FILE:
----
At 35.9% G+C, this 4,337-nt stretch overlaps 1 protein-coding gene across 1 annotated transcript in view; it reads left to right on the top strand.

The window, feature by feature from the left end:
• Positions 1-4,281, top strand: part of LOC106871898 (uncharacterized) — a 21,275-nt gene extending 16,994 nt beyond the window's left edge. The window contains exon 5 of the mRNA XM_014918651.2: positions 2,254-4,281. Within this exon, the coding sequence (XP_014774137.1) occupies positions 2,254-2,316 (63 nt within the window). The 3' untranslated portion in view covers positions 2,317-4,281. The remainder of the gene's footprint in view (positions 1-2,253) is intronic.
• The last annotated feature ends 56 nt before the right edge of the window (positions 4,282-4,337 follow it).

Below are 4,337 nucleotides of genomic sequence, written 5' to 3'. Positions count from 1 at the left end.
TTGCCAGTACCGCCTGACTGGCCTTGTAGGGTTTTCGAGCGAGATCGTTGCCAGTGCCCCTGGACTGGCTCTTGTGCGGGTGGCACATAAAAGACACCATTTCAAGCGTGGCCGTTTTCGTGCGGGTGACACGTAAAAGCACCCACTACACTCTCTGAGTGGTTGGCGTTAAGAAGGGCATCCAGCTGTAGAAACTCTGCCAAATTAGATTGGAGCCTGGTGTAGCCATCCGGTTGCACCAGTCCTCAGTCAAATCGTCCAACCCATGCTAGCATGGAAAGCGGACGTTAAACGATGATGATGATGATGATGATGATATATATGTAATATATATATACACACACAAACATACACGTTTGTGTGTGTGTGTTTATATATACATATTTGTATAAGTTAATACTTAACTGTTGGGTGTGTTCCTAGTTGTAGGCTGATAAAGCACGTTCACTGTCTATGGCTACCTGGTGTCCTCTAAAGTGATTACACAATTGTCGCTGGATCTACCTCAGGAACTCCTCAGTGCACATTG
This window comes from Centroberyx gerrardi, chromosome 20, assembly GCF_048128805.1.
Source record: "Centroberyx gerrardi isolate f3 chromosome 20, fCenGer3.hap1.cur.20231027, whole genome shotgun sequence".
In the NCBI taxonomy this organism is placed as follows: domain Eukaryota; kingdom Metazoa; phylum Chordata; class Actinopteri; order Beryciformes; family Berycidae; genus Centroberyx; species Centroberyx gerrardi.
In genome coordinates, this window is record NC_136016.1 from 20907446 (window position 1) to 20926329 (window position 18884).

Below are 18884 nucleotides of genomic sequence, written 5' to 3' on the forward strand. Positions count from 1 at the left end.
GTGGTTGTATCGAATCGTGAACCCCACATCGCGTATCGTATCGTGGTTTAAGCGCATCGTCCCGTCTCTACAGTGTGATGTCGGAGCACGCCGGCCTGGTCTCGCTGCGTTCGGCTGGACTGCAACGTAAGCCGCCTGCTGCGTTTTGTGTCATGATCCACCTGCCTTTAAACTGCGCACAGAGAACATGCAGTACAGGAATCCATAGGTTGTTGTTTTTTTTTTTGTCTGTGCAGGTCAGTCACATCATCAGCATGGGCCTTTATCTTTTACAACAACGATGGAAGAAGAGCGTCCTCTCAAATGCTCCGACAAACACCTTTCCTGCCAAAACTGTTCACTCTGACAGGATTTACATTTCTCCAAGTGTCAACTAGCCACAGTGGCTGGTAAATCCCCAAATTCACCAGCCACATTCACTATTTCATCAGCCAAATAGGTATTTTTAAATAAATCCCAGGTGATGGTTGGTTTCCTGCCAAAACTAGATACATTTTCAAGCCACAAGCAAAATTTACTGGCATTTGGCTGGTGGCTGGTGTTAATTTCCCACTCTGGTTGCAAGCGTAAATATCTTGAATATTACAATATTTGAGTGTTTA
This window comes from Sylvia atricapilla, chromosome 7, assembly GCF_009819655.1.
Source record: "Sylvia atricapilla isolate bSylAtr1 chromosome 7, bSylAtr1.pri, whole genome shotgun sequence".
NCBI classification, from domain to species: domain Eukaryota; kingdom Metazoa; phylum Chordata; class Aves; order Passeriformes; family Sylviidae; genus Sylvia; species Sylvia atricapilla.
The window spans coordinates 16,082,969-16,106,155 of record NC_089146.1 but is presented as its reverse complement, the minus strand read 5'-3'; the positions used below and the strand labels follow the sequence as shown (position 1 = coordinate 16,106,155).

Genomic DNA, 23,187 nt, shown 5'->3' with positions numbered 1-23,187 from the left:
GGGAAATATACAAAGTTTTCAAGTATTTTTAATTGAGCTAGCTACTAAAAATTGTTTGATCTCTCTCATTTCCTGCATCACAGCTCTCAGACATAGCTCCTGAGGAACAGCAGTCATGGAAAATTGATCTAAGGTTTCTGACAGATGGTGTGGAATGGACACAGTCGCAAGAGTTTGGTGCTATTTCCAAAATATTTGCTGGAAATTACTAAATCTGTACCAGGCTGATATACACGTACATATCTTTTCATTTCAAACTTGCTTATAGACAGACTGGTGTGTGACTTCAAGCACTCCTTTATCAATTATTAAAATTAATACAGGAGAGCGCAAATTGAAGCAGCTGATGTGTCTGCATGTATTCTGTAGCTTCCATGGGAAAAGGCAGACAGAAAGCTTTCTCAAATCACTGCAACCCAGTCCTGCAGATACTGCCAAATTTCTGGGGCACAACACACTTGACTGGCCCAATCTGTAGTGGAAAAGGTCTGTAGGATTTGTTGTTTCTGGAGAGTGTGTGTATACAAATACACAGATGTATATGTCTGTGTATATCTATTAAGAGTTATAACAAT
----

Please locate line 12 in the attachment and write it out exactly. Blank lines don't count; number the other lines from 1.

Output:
GTGGTTGTATCGAATCGTGAACCCCACATCGCGTATCGTATCGTGGTTTAAGCGCATCGTCCCGTCTCTACAGTGTGATGTCGGAGCACGCCGGCCTGGTCTCGCTGCGTTCGGCTGGACTGCAACGTAAGCCGCCTGCTGCGTTTTGTGTCATGATCCACCTGCCTTTAAACTGCGCACAGAGAACATGCAGTACAGGAATCCATAGGTTGTTGTTTTTTTTTTTGTCTGTGCAGGTCAGTCACATCATCAGCATGGGCCTTTATCTTTTACAACAACGATGGAAGAAGAGCGTCCTCTCAAATGCTCCGACAAACACCTTTCCTGCCAAAACTGTTCACTCTGACAGGATTTACATTTCTCCAAGTGTCAACTAGCCACAGTGGCTGGTAAATCCCCAAATTCACCAGCCACATTCACTATTTCATCAGCCAAATAGGTATTTTTAAATAAATCCCAGGTGATGGTTGGTTTCCTGCCAAAACTAGATACATTTTCAAGCCACAAGCAAAATTTACTGGCATTTGGCTGGTGGCTGGTGTTAATTTCCCACTCTGGTTGCAAGCGTAAATATCTTGAATATTACAATATTTGAGTGTTTA